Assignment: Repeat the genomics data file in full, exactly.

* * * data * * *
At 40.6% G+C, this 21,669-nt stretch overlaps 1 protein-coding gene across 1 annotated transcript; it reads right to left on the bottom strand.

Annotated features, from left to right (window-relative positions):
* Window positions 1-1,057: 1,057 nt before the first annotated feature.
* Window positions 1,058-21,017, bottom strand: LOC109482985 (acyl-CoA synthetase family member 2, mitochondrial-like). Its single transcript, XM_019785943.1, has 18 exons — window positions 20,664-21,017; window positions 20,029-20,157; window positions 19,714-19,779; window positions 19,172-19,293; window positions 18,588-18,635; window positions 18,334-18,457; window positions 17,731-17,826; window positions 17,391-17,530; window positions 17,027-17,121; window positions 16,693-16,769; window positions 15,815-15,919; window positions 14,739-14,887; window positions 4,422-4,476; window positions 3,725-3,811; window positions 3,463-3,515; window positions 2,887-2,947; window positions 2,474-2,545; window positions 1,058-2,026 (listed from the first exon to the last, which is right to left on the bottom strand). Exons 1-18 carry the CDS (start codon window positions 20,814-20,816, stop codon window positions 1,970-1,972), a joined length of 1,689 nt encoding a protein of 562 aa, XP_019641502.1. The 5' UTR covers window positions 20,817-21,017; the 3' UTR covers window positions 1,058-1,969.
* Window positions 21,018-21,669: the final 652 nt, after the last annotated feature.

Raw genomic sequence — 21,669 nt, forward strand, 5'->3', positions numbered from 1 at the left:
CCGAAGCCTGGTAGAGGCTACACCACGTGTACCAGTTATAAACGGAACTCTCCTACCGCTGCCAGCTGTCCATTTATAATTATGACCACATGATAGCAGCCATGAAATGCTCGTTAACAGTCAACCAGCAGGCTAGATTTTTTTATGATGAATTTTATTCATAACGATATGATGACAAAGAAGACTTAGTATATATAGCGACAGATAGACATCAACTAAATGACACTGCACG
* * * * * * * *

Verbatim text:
At 40.6% G+C, this 21,669-nt stretch overlaps 1 protein-coding gene across 1 annotated transcript; it reads right to left on the bottom strand.

Annotated features, from left to right (window-relative positions):
* Window positions 1-1,057: 1,057 nt before the first annotated feature.
* Window positions 1,058-21,017, bottom strand: LOC109482985 (acyl-CoA synthetase family member 2, mitochondrial-like). Its single transcript, XM_019785943.1, has 18 exons — window positions 20,664-21,017; window positions 20,029-20,157; window positions 19,714-19,779; window positions 19,172-19,293; window positions 18,588-18,635; window positions 18,334-18,457; window positions 17,731-17,826; window positions 17,391-17,530; window positions 17,027-17,121; window positions 16,693-16,769; window positions 15,815-15,919; window positions 14,739-14,887; window positions 4,422-4,476; window positions 3,725-3,811; window positions 3,463-3,515; window positions 2,887-2,947; window positions 2,474-2,545; window positions 1,058-2,026 (listed from the first exon to the last, which is right to left on the bottom strand). Exons 1-18 carry the CDS (start codon window positions 20,814-20,816, stop codon window positions 1,970-1,972), a joined length of 1,689 nt encoding a protein of 562 aa, XP_019641502.1. The 5' UTR covers window positions 20,817-21,017; the 3' UTR covers window positions 1,058-1,969.
* Window positions 21,018-21,669: the final 652 nt, after the last annotated feature.

Raw genomic sequence — 21,669 nt, forward strand, 5'->3', positions numbered from 1 at the left:
CCGAAGCCTGGTAGAGGCTACACCACGTGTACCAGTTATAAACGGAACTCTCCTACCGCTGCCAGCTGTCCATTTATAATTATGACCACATGATAGCAGCCATGAAATGCTCGTTAACAGTCAACCAGCAGGCTAGATTTTTTTATGATGAATTTTATTCATAACGATATGATGACAAAGAAGACTTAGTATATATAGCGACAGATAGACATCAACTAAATGACACTGCACG